A little over three years after planting its roots in Australia, pet skincare brand Dog by Dr Lisa is making its way to the U.S.
Dog by Dr Lisa — a brand that sells pet care products like leave-in conditioner, cologne and wipes — is expanding its operations to the U.S. in February. The company’s products will be available for purchase on its website, Amazon and slightly over a dozen small retailers across the country. Apart from Australia and the U.S., the brand is also available in the U.K. and New Zealand.
More retailers based overseas are hoping to win the favor of American consumers. The market size and spending power of American shoppers are tempting for several brands hoping to scale their business. For Dog by Dr Lisa, the sheer size of the pet market and the desire to become a global brand were some of the factors that attracted the brand to the country. Pet owners in the U.S. alone spent a whopping $123.6 billion in 2021, a 19% rise from 2020, according to the American Pet Products Association.
“It’s a natural progression. We’ve really proven ourselves over here over the last three years,” said Dog by Dr Lisa Founder and CEO Lisa Chimes, a celebrity veterinarian with over 16 years of skin and coat care expertise. “The person that buys our products is the type of person who values their pet as a member of their family so that type of pet owner can exist globally.”
Since 2008, Chimes hosted Australian TV shows like Bondi Vet and Dr. Lisa to the Rescue. Chimes launched the company in 2019 after finding a gap in the skincare market for dogs. To date, the company has raised 3.25 million Australian dollars in funding and closed 2022 with a 124% revenue growth compared to 2021.
Dog by Dr Lisa currently has around 80 SKUs in total, but it will have 31 of its existing SKUs available to U.S. shoppers to start. Though e-commerce is the brand dominant channel, it will also be available in small retailers in the U.S., including Murphy & Co in Illinois, Top Notch & Cloth in New Jersey and Stonegate Gardens in Massachusetts. Dog by Dr Lisa is also going with an omnichannel approach in the U.S. by making itself available on Amazon and choosing to start with independent boutiques, as they are more often the places where people buy gifts. Its products are also used in veterinary hospitals for in-patient care in Australia.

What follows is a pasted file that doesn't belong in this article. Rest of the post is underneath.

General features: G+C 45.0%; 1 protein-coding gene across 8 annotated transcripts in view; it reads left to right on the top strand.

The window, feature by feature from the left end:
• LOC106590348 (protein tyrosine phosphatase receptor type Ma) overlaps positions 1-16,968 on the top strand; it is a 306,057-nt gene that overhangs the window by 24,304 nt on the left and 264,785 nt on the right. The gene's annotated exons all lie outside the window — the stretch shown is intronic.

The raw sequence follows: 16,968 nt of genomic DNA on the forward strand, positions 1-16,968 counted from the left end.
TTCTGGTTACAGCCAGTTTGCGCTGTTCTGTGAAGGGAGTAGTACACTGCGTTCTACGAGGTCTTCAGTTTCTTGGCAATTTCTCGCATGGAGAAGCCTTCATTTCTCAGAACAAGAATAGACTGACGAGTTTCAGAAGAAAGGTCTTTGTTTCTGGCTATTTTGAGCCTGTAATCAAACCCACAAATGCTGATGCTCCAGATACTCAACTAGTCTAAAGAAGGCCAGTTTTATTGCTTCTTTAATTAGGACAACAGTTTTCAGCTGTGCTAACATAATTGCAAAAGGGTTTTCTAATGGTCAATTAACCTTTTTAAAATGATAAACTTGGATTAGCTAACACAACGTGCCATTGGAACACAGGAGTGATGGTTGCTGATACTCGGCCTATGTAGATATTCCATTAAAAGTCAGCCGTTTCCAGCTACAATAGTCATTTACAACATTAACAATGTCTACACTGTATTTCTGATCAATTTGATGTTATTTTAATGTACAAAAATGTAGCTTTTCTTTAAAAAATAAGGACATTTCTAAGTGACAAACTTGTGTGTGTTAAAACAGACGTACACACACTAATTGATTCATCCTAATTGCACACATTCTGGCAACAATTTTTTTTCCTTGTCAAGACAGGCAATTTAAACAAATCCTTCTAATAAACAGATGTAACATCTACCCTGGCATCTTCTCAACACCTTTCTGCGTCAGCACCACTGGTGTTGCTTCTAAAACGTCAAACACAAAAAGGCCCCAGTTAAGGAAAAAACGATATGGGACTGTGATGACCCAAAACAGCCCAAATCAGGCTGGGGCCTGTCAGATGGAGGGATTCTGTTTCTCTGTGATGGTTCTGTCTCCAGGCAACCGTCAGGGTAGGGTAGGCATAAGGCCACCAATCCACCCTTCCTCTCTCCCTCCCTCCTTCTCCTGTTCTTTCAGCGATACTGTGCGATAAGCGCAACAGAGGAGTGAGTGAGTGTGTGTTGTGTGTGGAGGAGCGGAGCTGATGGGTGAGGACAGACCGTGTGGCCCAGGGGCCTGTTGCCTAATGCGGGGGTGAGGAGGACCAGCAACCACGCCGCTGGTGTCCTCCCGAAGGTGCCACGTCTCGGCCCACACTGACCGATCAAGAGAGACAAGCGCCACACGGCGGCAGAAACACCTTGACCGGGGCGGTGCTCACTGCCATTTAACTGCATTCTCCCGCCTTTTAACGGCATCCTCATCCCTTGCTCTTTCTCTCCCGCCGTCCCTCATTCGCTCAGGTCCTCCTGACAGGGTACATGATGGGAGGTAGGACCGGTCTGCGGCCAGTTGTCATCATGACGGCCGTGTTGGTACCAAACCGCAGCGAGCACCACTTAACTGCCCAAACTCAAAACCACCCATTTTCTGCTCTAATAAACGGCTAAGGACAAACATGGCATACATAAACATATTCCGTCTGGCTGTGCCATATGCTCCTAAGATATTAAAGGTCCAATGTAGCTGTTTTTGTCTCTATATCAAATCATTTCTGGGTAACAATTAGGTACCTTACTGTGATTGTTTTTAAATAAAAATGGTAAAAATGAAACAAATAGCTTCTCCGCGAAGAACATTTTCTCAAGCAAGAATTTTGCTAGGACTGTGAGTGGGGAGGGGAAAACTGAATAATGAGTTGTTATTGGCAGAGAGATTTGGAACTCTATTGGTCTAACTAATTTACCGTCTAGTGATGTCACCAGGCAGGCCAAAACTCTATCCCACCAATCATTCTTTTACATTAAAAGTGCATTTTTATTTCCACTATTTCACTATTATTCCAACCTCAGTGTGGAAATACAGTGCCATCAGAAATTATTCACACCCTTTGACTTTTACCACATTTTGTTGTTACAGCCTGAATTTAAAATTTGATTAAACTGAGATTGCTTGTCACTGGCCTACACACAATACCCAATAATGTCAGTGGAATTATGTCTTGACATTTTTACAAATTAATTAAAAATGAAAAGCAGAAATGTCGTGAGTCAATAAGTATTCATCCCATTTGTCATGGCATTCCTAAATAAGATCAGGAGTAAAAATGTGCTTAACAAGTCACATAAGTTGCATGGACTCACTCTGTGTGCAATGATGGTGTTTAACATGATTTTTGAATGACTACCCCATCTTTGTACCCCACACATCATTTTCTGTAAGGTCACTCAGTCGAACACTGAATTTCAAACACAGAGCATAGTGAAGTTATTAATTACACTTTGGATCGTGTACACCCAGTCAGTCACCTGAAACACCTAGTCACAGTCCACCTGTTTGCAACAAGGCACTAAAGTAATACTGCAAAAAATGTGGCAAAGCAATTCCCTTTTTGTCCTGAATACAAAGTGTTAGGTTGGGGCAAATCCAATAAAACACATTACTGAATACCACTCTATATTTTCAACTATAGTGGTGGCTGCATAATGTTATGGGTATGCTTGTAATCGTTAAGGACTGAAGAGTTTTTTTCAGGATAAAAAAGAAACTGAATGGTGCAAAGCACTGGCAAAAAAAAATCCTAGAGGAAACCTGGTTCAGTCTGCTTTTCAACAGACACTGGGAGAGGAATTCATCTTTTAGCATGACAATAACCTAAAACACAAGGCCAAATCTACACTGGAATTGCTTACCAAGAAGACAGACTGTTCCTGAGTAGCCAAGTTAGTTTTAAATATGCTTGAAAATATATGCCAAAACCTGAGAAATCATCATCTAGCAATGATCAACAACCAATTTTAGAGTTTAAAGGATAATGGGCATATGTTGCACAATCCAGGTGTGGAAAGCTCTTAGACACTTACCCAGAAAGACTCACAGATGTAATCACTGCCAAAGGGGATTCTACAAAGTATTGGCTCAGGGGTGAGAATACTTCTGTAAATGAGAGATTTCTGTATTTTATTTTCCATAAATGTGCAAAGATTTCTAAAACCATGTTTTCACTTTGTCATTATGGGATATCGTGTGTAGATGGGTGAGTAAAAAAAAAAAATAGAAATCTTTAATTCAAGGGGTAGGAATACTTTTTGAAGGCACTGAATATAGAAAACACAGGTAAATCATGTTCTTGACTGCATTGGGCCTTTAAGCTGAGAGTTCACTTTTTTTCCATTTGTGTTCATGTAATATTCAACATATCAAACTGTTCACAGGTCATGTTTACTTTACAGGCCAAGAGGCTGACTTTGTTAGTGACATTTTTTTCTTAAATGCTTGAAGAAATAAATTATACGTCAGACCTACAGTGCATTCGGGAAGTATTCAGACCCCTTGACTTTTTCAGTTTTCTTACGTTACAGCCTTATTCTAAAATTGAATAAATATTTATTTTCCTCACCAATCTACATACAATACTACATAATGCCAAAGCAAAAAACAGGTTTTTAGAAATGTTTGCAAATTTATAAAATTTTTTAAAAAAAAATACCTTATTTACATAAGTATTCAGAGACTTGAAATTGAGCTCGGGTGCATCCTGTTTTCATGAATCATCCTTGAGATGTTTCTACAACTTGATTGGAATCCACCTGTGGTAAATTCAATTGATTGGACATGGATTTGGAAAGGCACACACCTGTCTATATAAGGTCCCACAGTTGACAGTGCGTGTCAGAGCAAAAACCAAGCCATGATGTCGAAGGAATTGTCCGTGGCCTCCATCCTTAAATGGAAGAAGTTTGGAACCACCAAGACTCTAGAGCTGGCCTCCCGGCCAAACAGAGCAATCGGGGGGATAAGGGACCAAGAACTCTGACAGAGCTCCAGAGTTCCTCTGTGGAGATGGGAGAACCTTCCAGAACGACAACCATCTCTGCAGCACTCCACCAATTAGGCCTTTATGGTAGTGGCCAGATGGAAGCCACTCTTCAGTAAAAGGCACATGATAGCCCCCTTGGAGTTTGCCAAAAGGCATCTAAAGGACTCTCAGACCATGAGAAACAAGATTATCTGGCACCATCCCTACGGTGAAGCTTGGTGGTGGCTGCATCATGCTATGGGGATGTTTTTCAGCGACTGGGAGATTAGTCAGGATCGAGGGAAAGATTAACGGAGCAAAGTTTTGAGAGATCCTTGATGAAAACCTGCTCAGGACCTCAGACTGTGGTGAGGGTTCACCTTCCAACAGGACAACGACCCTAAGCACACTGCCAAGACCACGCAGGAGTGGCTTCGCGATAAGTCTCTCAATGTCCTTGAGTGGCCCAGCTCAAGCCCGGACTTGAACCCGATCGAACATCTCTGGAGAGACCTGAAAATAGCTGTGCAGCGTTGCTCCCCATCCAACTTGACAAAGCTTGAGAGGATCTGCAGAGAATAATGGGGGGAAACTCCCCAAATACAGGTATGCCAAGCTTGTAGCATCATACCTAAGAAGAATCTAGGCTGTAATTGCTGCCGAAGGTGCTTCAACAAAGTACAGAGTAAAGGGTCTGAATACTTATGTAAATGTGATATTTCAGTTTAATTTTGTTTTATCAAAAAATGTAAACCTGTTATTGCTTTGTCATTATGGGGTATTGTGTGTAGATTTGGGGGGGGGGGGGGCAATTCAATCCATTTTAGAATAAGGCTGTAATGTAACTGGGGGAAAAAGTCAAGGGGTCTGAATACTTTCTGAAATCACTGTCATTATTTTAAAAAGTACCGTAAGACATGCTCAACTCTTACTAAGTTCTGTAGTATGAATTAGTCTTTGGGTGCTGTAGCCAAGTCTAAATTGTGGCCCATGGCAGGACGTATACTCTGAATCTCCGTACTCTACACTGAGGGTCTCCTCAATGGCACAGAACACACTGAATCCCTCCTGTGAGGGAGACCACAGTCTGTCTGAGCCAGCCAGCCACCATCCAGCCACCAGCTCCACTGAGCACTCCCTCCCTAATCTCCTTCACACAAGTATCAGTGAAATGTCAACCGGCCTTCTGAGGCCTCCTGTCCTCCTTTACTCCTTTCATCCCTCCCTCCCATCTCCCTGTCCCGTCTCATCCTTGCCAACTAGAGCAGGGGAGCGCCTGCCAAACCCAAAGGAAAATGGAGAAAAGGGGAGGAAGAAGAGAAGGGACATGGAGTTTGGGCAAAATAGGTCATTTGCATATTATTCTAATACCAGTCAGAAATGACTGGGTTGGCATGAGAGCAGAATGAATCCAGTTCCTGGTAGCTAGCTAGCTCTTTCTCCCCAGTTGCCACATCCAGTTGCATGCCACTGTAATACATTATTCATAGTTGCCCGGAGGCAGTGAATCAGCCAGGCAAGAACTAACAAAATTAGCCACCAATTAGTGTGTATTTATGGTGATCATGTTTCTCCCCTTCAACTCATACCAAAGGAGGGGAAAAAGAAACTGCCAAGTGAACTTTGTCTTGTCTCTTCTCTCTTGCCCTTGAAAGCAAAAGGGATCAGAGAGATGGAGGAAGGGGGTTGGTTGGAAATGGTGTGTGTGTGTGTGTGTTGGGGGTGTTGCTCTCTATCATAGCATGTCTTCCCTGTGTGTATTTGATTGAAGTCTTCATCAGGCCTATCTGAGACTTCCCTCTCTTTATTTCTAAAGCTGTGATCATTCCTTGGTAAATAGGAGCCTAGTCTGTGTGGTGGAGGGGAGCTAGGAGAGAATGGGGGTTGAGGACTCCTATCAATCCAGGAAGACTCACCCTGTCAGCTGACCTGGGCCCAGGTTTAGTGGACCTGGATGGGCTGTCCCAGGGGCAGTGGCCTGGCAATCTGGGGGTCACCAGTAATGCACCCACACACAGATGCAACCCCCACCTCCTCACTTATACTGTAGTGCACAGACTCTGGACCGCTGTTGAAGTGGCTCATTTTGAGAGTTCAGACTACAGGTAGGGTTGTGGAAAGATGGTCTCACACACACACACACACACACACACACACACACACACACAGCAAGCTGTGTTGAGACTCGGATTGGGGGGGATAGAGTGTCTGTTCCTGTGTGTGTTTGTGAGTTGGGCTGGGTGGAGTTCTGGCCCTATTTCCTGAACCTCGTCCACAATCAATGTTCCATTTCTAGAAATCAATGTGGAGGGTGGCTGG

“I do all the product development myself, so every product that you see in the Dog by Dr. Lisa [assortment] has my experience behind it in a clinical setting and as a pet owner,” Chimes said. “For me, it’s about creating this brand where you know that you can trust all of the products to provide a solution for your pets.”
Chimes said the brand wanted to start with a smaller SKU count in the U.S. to “test the waters,” and these are products that the company believes fit well with the needs of American shoppers. Although it is not in any large retailers yet, Chimes said she hopes the brand will “get to that point.” Additionally, Chimes said that she plans to maintain the brand messaging in the U.S. because the type of pet owners it is targeting — ones that treat their pets like family members — can exist globally.
Even outside of the pet market, retailers of varying categories seem eager to grow their business in the States. For example, Irish fashion retailer Primark doubled its U.S. footprint in 2022. Japanese-inspired dollar store Miniso grew its store count in the U.S., citing the rise of value-seeking U.S. shoppers.
However, when entering the market, retailers must keep in mind that U.S. shoppers are very diverse and shopping behaviors can vary based on geographic location, said Melissa Minkow, director of retail strategy at digital consultancy firm CI&T.
“You can’t even assume that two states in the Northeast or within the South, have the same culture, have the same consumer behaviors,” Minkow said. “There’s a lot of nuances there. It definitely exists in other countries, but I don’t think it exists at the level that it does in the US just because it’s big.”
Americans’ love for their pets, however, could be a unifying trait.
Pet products are in high demand in the U.S., even during a time when consumers are hit with inflation. A 2021-2022 survey from the American Pet Products Association found that 70% of U.S. households have a pet. Brands in the U.S. often go to great lengths, like writing handwritten notes and avoiding subscription price hikes, to win the loyalty of pet parents.
“When we think about the pet segment of the market there’s a very healthy ecosystem of categories all revolving around pets,” said Dan McCarthy, assistant professor at Emory University’s Business School. “It’s relatively mature in that way, which could make it a more attractive target for foreign brands.”
To continue growing its recognition in U.S. households, Chimes said the company plans to push ads on different channels like Facebook as well as grow its YouTube channel.
“I want people to see the brand and just recognize it,” Chimes said. “We’ve really paid a lot of attention to our branding to make sure that it pops.”